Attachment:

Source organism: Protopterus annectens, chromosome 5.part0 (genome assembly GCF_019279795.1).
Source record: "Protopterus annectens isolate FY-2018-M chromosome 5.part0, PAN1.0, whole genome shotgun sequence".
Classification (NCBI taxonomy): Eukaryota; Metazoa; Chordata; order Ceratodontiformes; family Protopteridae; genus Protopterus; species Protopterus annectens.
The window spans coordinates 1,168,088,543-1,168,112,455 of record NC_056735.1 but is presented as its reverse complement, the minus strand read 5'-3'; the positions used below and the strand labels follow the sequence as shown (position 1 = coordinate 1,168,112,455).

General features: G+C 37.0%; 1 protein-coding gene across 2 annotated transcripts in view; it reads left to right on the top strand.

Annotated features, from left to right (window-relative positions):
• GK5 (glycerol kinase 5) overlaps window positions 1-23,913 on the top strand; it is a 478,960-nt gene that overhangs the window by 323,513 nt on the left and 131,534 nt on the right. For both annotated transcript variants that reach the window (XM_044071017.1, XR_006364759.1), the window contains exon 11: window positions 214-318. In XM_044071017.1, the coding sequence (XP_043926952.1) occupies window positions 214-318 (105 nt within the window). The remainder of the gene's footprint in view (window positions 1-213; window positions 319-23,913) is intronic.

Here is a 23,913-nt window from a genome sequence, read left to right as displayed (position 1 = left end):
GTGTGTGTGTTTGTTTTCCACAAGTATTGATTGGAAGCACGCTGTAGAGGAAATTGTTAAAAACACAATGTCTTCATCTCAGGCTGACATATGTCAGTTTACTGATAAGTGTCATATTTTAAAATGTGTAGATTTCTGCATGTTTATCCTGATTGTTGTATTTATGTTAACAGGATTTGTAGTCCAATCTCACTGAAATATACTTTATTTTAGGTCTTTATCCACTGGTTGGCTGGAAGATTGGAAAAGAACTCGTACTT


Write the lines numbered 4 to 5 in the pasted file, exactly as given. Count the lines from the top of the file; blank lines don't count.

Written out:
The window spans coordinates 1,168,088,543-1,168,112,455 of record NC_056735.1 but is presented as its reverse complement, the minus strand read 5'-3'; the positions used below and the strand labels follow the sequence as shown (position 1 = coordinate 1,168,112,455).

General features: G+C 37.0%; 1 protein-coding gene across 2 annotated transcripts in view; it reads left to right on the top strand.